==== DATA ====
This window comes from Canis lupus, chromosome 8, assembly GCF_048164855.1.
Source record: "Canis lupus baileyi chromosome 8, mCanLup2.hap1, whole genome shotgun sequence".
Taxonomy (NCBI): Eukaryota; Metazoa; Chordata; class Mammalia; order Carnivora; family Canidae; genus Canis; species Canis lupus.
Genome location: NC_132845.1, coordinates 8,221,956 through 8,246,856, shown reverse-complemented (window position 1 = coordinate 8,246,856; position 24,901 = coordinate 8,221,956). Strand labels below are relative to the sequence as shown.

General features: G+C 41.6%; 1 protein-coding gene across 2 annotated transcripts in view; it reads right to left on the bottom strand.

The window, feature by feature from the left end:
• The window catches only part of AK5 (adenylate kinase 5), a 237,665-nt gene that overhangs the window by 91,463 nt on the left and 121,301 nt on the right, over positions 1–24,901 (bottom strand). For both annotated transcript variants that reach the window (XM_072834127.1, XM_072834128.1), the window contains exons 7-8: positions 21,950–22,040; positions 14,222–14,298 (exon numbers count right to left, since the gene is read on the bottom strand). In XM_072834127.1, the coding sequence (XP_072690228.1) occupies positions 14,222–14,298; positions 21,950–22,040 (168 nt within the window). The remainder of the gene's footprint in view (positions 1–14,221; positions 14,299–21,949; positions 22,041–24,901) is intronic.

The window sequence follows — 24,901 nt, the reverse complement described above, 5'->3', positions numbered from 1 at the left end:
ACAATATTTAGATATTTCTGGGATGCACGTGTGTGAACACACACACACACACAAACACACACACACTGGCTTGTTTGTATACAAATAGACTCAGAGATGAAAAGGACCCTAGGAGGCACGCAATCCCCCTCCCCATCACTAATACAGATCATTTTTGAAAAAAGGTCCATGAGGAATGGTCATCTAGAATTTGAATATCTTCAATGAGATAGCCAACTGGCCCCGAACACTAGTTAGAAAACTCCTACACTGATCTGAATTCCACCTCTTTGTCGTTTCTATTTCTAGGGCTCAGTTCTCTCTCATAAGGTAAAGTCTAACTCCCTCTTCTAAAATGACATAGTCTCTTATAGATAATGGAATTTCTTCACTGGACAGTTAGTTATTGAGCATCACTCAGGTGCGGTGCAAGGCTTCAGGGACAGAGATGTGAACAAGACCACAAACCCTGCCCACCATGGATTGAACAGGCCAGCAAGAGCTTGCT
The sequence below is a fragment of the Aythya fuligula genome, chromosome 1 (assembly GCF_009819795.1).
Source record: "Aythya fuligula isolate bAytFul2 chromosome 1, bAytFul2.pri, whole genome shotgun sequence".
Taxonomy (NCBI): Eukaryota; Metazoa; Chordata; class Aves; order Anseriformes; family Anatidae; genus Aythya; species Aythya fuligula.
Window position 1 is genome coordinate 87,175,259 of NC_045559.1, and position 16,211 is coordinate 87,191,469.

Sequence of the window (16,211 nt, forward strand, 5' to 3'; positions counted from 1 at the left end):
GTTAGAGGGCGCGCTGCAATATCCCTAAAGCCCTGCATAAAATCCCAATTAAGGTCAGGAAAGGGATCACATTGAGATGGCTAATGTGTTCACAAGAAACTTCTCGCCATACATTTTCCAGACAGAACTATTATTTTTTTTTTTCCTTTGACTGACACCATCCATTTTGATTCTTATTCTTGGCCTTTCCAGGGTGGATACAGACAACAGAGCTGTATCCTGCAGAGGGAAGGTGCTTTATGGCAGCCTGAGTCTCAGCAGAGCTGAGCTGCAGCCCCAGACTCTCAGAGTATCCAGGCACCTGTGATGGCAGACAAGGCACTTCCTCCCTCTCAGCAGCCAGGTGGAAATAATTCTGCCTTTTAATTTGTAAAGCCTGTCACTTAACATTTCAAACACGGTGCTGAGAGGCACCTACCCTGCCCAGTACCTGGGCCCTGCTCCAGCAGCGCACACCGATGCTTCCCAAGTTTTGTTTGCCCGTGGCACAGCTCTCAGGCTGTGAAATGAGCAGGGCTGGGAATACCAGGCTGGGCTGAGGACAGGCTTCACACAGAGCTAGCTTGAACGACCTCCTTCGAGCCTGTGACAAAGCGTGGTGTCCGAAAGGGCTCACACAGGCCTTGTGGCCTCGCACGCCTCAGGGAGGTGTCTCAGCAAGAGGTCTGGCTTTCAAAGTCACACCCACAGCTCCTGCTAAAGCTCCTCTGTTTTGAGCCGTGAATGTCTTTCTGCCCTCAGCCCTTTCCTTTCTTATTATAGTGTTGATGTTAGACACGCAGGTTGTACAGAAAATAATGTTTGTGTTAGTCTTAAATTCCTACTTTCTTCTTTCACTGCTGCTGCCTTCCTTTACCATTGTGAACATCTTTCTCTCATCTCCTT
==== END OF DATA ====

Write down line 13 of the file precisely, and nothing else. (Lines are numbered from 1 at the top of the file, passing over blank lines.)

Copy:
Window position 1 is genome coordinate 87,175,259 of NC_045559.1, and position 16,211 is coordinate 87,191,469.